The amount of private equity moving into the US oil and gas sector has risen dramatically over the past year, drawn by a long-term bet on rising commodity prices and heightened demand for energy infrastructure. This is according to PwC, the consultancy, which put out a report on US energy sector deals on Tuesday.
Overall, there were eight private equity-backed transactions in the first quarter of this year, representing $4.8bn, or 9 per cent of total deal value, compared to just one during the same period last year, worth $767m, the report said.
Figures from PwC
While the lack of a coherent national energy policy is nothing new for the US, Standard & Poor’s ratings service says in a new report that Washington’s current inability to definitively establish long-lasting energy policies and regulations distinguishes today’s situation from earlier eras. I quote:
Making resource decisions and committing a utility’s balance sheet to support those decisions has never been more complicated or littered with more potential pitfalls, and diminishing credit quality is a result.
Clear policy direction and consistent application by all branches of government of the various policies, ideally with maximum flexibility and abundant time for implementation, would benefit utility bondholders by promoting credit stability.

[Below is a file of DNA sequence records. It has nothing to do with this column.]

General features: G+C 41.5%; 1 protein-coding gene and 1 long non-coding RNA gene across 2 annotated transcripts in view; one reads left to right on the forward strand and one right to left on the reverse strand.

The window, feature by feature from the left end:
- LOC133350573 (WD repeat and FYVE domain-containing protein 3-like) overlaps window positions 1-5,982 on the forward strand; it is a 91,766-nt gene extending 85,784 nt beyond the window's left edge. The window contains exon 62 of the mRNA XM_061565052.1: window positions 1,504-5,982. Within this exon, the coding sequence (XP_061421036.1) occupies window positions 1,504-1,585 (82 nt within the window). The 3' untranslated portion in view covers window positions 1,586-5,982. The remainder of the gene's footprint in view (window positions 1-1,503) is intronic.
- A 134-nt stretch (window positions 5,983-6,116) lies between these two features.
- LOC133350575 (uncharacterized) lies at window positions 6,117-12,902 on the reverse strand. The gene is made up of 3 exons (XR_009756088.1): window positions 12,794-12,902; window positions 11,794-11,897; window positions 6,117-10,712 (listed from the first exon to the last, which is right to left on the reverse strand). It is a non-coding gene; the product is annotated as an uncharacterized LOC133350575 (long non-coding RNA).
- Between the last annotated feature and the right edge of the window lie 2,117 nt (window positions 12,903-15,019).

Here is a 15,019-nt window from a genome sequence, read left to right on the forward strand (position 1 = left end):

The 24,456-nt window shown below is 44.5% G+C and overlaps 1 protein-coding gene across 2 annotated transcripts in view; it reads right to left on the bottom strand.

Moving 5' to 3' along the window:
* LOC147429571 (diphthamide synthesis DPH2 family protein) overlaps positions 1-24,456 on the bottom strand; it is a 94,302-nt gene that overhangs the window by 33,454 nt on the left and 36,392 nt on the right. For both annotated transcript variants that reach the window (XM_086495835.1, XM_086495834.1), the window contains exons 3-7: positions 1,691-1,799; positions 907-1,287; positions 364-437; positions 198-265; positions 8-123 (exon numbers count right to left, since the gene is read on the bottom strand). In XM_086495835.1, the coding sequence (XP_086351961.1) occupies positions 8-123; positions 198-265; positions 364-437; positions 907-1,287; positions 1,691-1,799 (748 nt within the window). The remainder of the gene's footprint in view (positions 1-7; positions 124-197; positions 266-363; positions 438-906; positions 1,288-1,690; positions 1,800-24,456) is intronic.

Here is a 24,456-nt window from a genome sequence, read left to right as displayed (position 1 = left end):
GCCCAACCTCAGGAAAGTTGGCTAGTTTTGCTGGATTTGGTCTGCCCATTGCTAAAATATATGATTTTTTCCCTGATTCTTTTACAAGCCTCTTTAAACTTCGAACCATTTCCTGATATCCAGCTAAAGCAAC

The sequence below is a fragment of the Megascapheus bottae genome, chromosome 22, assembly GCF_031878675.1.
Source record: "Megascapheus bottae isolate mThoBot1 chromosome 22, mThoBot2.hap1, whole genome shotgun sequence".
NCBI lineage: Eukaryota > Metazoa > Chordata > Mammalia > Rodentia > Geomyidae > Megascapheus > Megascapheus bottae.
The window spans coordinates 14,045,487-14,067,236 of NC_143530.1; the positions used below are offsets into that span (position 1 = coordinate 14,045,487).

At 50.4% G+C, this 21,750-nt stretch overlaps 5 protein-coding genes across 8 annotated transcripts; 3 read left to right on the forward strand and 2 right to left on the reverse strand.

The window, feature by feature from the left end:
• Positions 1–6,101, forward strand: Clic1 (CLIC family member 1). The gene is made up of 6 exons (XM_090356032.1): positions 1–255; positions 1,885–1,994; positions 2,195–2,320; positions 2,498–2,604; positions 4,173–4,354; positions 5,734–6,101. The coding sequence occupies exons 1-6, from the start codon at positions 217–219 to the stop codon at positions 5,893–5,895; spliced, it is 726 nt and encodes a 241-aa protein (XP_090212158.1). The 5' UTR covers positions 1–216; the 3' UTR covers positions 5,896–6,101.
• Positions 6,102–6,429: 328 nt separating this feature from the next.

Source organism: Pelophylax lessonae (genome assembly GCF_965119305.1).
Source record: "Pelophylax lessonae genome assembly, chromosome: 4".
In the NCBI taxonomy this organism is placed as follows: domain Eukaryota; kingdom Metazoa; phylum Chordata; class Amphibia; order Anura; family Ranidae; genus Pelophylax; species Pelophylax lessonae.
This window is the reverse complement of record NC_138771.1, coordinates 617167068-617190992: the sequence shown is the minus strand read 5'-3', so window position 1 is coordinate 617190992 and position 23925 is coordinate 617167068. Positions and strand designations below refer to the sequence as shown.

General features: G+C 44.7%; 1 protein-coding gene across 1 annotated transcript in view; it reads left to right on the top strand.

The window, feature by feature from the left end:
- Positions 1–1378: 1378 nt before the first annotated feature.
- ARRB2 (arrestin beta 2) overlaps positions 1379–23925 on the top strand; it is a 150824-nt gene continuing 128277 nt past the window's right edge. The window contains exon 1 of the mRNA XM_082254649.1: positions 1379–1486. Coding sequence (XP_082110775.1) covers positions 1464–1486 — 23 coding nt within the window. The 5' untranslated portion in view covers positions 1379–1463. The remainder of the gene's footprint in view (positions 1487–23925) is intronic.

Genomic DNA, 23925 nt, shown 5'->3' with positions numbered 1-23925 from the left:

Wikileaks has an impeccable sense of timing. As Hilary Clinton meets counterparts from Arctic nations in Greenland to talk about oil, the whistle blowing website publishes a raft of cables showing just how much international tension the country’s natural resources have provoked.
The cables make for fascinating reading, and tell a tale of US perceptions of Russian paranoia and aggression in the territory. They claim:
Oil and gas operators in the North Sea have ramped up their lobbying efforts to persuade the government to reverse, or at least dilute, its tax hike on those companies to pay for the cut in fuel duty.
Early on Wednesday Oil & Gas UK, the industry’s lobby group, produced figures showing confidence among producers in the area had slumped.
On a scale from 1 to 100, with 50 being neutral, overall confidence dropped 12 points to 51. For E&P companies, the fall was particularly pronounced, with a 25 points drop to 46, the lowest ever for the sector. Confidence among major producers, meanwhile, was 21 points lower at 39.
How much shale gas is there outside the US? It sounds like an impossibly large question, but it is one the US Energy Information Administration has attempted to answer in a new report, carried out by Advanced Resources International.
Their findings are impressive. There is a huge amount of recoverable shale gas out there, says the report – so much that it would add 40 per cent to total global gas supplies. Unsurprisingly the report is already being seized on by gas lobbyists as evidence that shale will change the energy world.
ConocoPhillips’ shrink-to-grow strategy is doing more than benefitting the company and its shareholders. It turns out the architect of the programme, Jim Mulva, Conoco’s chief executive (pictured), got a 25 per cent increase in total compensation to $17.9m in 2010.
While it is difficult for an outsider to put a dollar amount on Mr Mulva’s value, the turnround he has staged since the economic downturn exposed weaknesses in his acquisition spree is worth noting.
In early 2009, the US’ third biggest oil and gas company by production and market capitalisation, disclosed a 2008 fourth-quarter net loss of $31.8bn; a $34bn writedown; 1,300 in job losses; and a $2.8bn cut in capital spending.